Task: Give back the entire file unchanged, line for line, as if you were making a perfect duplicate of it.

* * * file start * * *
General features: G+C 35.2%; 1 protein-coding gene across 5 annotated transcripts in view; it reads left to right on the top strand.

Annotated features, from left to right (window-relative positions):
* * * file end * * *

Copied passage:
General features: G+C 35.2%; 1 protein-coding gene across 5 annotated transcripts in view; it reads left to right on the top strand.

Annotated features, from left to right (window-relative positions):